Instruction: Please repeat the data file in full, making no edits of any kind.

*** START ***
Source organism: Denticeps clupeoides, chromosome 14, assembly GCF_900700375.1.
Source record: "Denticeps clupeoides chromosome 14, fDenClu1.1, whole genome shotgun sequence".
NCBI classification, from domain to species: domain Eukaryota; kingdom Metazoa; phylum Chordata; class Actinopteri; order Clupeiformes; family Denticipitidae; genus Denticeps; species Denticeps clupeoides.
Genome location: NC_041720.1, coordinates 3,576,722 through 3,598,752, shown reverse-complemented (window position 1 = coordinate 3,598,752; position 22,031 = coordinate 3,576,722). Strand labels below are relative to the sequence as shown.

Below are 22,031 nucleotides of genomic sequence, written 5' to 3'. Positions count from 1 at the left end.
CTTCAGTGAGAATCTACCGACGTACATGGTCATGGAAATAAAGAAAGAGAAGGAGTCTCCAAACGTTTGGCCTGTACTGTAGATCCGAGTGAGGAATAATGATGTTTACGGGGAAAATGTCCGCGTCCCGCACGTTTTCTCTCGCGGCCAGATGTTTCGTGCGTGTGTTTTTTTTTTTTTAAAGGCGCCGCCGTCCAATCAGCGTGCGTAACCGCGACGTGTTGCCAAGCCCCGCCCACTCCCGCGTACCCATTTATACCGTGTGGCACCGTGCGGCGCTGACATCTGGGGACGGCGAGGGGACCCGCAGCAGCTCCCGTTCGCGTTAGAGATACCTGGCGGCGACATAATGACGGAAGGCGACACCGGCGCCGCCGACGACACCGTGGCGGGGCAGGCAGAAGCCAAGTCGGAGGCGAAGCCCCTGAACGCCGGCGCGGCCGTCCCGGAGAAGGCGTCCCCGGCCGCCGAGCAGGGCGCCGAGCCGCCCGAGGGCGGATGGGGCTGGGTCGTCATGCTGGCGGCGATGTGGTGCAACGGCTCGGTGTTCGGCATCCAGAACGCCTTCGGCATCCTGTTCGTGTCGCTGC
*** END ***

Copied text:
Source organism: Denticeps clupeoides, chromosome 14, assembly GCF_900700375.1.
Source record: "Denticeps clupeoides chromosome 14, fDenClu1.1, whole genome shotgun sequence".
NCBI classification, from domain to species: domain Eukaryota; kingdom Metazoa; phylum Chordata; class Actinopteri; order Clupeiformes; family Denticipitidae; genus Denticeps; species Denticeps clupeoides.
Genome location: NC_041720.1, coordinates 3,576,722 through 3,598,752, shown reverse-complemented (window position 1 = coordinate 3,598,752; position 22,031 = coordinate 3,576,722). Strand labels below are relative to the sequence as shown.

Below are 22,031 nucleotides of genomic sequence, written 5' to 3'. Positions count from 1 at the left end.
CTTCAGTGAGAATCTACCGACGTACATGGTCATGGAAATAAAGAAAGAGAAGGAGTCTCCAAACGTTTGGCCTGTACTGTAGATCCGAGTGAGGAATAATGATGTTTACGGGGAAAATGTCCGCGTCCCGCACGTTTTCTCTCGCGGCCAGATGTTTCGTGCGTGTGTTTTTTTTTTTTTAAAGGCGCCGCCGTCCAATCAGCGTGCGTAACCGCGACGTGTTGCCAAGCCCCGCCCACTCCCGCGTACCCATTTATACCGTGTGGCACCGTGCGGCGCTGACATCTGGGGACGGCGAGGGGACCCGCAGCAGCTCCCGTTCGCGTTAGAGATACCTGGCGGCGACATAATGACGGAAGGCGACACCGGCGCCGCCGACGACACCGTGGCGGGGCAGGCAGAAGCCAAGTCGGAGGCGAAGCCCCTGAACGCCGGCGCGGCCGTCCCGGAGAAGGCGTCCCCGGCCGCCGAGCAGGGCGCCGAGCCGCCCGAGGGCGGATGGGGCTGGGTCGTCATGCTGGCGGCGATGTGGTGCAACGGCTCGGTGTTCGGCATCCAGAACGCCTTCGGCATCCTGTTCGTGTCGCTGC